Under this agreement the agency withdrew approximately 75% of the logging originally proposed, and in total, approximately 3,000 acres, along 118 miles of road were spared from commercial logging. This victory on the Siskiyou Crest will dramatically reduce impacts to northern spotted owls, great gray owls, clear flowing salmon streams, regional wildlands, fire adapted forests and their naturally diverse post-fire regeneration in the mountains above Takilma, Oregon. We are proud to serve the wildlands of the upper Illinois River and to support natural, fire regeneration processes on the Siskiyou Crest!

Thanks to Crag Law Center for working alongside us on this important victory!

For more information follow this link.

Protecting Old Forests in Southwestern Oregon

For the past two years, Klamath Forest Alliance has been working to oppose the Bureau of Land Management’s Integrated Vegetation Management (IVM) Project. The IVM Project has been proposed in a massive, over 800,000-acre planning area spanning across nearly the entire Medford District BLM and vast swaths of southwestern Oregon. This project would allow the BLM to log up to 20,000 acres of Late Successional Reserve forest and build up to 90 miles of road per decade without additional, site specific, public comment, environmental review or the public disclosure of impacts.

A view across the Penn Butte and Late Mungers Timber Sale areas from Mungers Butte on the divide between the Williams and Deer Creek watersheds.

Some of the first projects proposed for implementation if the IVM Project is approved include the Late Mungers and Penn Butte Timber Sales in the mountains between the hamlets of Murphy and Williams, Oregon in the Applegate Valley and Selma in the Illinois Valley. Despite no official authorization to do so, the BLM has been designing these timber sales for the past year, simply assuming that the IVM Project will be approved.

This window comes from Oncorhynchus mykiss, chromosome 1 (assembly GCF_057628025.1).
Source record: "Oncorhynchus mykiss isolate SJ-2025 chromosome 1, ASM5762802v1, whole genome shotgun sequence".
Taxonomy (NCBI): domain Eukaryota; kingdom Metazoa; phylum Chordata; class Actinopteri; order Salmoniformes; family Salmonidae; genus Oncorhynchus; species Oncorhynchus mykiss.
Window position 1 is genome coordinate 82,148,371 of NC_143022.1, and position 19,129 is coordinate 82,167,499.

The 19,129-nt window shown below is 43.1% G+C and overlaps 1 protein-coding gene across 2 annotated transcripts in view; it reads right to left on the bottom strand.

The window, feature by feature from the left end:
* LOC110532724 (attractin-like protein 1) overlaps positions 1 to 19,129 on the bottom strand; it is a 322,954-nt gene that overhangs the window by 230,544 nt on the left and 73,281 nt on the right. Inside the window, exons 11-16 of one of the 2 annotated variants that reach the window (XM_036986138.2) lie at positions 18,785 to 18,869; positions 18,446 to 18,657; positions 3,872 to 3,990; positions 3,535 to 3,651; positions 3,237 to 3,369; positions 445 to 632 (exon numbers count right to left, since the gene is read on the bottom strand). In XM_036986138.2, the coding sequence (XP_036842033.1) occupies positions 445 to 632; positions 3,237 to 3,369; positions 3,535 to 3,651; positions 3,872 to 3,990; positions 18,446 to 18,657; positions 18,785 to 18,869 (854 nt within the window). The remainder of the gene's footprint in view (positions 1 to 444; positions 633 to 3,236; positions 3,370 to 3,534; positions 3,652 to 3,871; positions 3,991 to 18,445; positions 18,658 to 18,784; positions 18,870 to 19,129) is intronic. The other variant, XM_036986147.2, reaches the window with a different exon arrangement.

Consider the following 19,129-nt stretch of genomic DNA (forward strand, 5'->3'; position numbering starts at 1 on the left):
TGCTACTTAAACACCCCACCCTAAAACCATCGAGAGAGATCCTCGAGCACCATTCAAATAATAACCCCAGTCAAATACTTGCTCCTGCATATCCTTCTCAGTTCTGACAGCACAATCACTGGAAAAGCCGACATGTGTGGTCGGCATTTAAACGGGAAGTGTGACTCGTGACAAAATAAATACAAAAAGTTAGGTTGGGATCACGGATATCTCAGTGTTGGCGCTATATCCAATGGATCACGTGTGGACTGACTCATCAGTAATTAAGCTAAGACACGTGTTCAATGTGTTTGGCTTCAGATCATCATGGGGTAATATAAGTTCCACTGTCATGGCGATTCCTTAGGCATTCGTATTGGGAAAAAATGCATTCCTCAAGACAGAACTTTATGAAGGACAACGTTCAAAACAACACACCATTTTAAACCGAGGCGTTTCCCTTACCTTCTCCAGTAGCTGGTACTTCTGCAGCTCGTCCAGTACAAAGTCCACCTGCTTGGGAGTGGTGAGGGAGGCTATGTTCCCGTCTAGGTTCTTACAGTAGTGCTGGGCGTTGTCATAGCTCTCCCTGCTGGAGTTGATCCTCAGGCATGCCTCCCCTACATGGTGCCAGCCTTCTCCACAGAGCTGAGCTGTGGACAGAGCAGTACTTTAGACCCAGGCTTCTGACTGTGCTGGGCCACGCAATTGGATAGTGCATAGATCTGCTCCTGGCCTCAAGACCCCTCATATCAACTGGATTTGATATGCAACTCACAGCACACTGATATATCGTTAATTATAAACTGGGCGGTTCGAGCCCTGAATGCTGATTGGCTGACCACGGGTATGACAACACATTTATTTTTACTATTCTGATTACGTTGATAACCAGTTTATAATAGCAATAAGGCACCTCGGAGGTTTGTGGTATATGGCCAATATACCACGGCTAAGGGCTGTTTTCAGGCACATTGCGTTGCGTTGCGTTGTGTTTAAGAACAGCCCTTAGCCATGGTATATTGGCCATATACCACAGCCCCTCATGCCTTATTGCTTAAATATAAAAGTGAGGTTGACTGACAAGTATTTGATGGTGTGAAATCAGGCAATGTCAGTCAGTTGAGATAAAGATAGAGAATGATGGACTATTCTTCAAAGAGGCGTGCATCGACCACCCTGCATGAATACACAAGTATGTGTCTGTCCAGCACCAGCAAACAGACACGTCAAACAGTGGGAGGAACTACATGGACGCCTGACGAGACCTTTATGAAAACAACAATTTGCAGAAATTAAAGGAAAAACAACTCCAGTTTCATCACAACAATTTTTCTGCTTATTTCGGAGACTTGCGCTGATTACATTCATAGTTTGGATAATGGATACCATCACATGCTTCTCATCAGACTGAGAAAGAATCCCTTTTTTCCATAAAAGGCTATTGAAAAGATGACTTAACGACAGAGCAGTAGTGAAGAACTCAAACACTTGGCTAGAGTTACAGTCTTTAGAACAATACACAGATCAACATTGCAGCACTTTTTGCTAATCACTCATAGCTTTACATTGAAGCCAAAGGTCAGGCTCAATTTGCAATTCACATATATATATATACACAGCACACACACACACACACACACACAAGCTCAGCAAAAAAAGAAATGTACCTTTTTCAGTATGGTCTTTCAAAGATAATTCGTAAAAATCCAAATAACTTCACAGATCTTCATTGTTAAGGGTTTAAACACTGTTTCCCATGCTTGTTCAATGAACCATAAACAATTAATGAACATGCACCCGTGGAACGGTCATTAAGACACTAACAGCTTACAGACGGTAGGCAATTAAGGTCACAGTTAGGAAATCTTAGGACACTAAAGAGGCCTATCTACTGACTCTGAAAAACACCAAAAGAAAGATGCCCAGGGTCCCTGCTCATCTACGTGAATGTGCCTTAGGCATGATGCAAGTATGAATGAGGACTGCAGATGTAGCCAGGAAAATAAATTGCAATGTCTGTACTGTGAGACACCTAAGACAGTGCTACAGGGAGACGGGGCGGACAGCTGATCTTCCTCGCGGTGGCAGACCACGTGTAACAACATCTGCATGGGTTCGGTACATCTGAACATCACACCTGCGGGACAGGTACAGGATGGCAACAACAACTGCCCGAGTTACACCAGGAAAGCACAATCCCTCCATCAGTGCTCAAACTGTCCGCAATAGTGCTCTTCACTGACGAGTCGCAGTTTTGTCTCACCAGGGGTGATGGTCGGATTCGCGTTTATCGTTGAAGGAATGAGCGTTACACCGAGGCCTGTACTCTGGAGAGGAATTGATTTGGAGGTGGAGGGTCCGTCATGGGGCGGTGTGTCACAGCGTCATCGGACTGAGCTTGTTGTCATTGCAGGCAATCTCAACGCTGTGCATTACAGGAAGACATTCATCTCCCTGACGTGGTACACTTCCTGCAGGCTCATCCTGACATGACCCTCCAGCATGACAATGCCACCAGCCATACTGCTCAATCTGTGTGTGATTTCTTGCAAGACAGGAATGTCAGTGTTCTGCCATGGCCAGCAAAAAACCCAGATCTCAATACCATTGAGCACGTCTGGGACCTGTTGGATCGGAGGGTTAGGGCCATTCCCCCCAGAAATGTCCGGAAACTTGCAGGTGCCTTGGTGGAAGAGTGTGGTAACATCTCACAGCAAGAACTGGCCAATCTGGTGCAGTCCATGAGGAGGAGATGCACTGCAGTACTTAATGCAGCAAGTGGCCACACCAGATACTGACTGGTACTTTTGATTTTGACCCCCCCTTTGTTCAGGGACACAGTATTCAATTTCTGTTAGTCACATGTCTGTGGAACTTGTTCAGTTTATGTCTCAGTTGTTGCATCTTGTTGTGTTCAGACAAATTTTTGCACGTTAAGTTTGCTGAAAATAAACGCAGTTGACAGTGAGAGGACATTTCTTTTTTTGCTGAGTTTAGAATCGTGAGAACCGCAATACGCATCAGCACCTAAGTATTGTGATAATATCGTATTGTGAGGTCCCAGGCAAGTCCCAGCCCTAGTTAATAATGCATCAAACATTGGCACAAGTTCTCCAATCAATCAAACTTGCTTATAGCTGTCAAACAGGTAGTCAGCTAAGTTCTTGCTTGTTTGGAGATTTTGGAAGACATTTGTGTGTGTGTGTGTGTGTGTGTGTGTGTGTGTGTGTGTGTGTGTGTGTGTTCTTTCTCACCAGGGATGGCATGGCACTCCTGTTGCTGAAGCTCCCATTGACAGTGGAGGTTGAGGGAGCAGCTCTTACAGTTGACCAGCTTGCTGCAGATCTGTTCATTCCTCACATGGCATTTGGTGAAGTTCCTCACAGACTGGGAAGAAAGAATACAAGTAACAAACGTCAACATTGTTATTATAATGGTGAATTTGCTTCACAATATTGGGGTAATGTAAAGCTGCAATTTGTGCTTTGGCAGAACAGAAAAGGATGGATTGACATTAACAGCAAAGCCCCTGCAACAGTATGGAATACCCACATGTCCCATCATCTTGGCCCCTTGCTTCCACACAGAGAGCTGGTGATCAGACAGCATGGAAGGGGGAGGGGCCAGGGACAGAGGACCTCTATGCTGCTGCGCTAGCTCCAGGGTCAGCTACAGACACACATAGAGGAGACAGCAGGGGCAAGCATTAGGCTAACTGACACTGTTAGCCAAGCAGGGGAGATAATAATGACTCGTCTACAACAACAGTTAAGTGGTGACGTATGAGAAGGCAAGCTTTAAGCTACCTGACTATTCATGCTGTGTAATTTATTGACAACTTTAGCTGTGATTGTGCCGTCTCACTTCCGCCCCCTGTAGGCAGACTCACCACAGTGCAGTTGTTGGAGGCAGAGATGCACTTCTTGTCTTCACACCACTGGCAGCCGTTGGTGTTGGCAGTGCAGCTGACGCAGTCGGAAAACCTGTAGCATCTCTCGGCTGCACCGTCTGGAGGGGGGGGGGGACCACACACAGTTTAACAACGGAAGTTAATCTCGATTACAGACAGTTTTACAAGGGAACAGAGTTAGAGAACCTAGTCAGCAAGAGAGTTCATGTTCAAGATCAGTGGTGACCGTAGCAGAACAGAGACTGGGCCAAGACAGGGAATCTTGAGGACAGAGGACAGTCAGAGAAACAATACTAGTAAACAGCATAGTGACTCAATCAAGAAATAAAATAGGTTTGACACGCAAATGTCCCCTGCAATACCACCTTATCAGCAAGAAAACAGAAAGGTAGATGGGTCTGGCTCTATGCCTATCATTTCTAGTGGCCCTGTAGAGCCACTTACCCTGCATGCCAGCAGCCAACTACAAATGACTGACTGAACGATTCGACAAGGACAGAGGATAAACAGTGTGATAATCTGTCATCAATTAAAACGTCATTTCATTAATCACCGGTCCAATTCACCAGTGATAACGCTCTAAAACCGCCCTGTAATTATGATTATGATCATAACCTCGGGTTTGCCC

Both timber sales are located in a large Late Successional Reserve designated for the protection of Northern spotted owl habitat near Mungers Butte; however, instead of protecting this important habitat, the BLM is proposing to log off large tracts of BLM land, removing Northern spotted owl habitat and degrading old forest habitat. In 2022, KFA will be working with our partners to oppose the IVM Project, the Mungers Butte Timber Sale and the Penn Butte Timber Sale.

This past fall we have also been monitoring proposed commercial logging units in the Rogue Gold Timber Sale on Medford District BLM land in the mountains between Rogue River and Jacksonville, Oregon in the Kane Creek, Galls Creek, and Foots Creek watersheds. Through our monitoring efforts we have identified numerous old forest logging units which we will continue to oppose in 2022.

Finally, throughout 2022, we intend to monitor activities proposed by the Rogue River-Siskiyou National Forest in the Upper Illinois River Project. Although still in the early planning stages, the project proposes commercial logging in the upper Illinois River watershed above Takilma and Cave Junction, Oregon. Currently, this project contains two main components: one component focused on logging ridgetop and roadside fuel brakes in the Slater Fire footprint in the East Fork Illinois River, Dunn Creek, Althouse Creek and Sucker Creek watersheds, and another components focused on a “green” tree timber sale, proposed in the mountains and old forests surrounding the Oregon Caves National Monument and Preserve. KFA is extremely concerned about the Upper Illinios River Project and will continue working to retain large trees, protect old forests and maintain wildlands at the headwaters of the Illinois River watershed.

For more information on the IVM Project follow this link.

For more information on the Rogue Gold Timber Sale follow this link.

Protecting the Wild and Scenic Salmon River from Old Forest Logging

Klamath Forest Alliance has a long history of advocacy in the Salmon River watershed in northern California, and has been working for the past year to oppose the Bear Country Timber Sale located on Blue Ridge, a major ridgeline dividing the North and South Fork Salmon River watersheds. The project proposes old growth and old forest logging in the Eddy Gulch Late Successional Reserve, in the Black Inventoried Roadless Area and in very important Northern spotted owl habitat, representing some of the last occupied nesting sites on the Klamath National Forest.